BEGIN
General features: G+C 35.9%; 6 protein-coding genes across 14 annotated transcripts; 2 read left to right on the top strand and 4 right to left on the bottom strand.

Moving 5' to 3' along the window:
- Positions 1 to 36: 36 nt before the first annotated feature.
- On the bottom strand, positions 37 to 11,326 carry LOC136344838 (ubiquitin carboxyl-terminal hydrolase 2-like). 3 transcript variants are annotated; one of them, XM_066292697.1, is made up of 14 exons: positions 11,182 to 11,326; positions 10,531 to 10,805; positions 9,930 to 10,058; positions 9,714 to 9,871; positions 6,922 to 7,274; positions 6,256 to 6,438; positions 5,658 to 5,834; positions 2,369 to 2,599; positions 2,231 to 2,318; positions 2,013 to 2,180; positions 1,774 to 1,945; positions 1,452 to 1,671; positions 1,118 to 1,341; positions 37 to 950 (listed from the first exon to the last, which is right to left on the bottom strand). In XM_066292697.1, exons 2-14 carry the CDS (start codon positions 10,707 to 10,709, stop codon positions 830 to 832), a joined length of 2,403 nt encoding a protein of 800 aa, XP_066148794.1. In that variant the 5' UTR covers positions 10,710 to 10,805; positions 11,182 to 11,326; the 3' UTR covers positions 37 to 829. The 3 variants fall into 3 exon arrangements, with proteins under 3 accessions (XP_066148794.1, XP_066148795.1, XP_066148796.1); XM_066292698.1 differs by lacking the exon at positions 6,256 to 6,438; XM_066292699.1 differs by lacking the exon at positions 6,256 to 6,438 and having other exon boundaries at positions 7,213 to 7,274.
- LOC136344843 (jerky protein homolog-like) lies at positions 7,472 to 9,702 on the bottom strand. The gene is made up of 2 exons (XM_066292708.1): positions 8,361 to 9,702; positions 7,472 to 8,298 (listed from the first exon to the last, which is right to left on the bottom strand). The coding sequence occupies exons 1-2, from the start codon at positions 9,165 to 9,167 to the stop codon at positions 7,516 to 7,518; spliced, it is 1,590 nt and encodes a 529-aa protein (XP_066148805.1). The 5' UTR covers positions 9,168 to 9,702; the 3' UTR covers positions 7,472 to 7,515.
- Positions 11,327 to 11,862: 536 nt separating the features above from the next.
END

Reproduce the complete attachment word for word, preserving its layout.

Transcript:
General features: G+C 35.9%; 6 protein-coding genes across 14 annotated transcripts; 2 read left to right on the top strand and 4 right to left on the bottom strand.

Moving 5' to 3' along the window:
- Positions 1 to 36: 36 nt before the first annotated feature.
- On the bottom strand, positions 37 to 11,326 carry LOC136344838 (ubiquitin carboxyl-terminal hydrolase 2-like). 3 transcript variants are annotated; one of them, XM_066292697.1, is made up of 14 exons: positions 11,182 to 11,326; positions 10,531 to 10,805; positions 9,930 to 10,058; positions 9,714 to 9,871; positions 6,922 to 7,274; positions 6,256 to 6,438; positions 5,658 to 5,834; positions 2,369 to 2,599; positions 2,231 to 2,318; positions 2,013 to 2,180; positions 1,774 to 1,945; positions 1,452 to 1,671; positions 1,118 to 1,341; positions 37 to 950 (listed from the first exon to the last, which is right to left on the bottom strand). In XM_066292697.1, exons 2-14 carry the CDS (start codon positions 10,707 to 10,709, stop codon positions 830 to 832), a joined length of 2,403 nt encoding a protein of 800 aa, XP_066148794.1. In that variant the 5' UTR covers positions 10,710 to 10,805; positions 11,182 to 11,326; the 3' UTR covers positions 37 to 829. The 3 variants fall into 3 exon arrangements, with proteins under 3 accessions (XP_066148794.1, XP_066148795.1, XP_066148796.1); XM_066292698.1 differs by lacking the exon at positions 6,256 to 6,438; XM_066292699.1 differs by lacking the exon at positions 6,256 to 6,438 and having other exon boundaries at positions 7,213 to 7,274.
- LOC136344843 (jerky protein homolog-like) lies at positions 7,472 to 9,702 on the bottom strand. The gene is made up of 2 exons (XM_066292708.1): positions 8,361 to 9,702; positions 7,472 to 8,298 (listed from the first exon to the last, which is right to left on the bottom strand). The coding sequence occupies exons 1-2, from the start codon at positions 9,165 to 9,167 to the stop codon at positions 7,516 to 7,518; spliced, it is 1,590 nt and encodes a 529-aa protein (XP_066148805.1). The 5' UTR covers positions 9,168 to 9,702; the 3' UTR covers positions 7,472 to 7,515.
- Positions 11,327 to 11,862: 536 nt separating the features above from the next.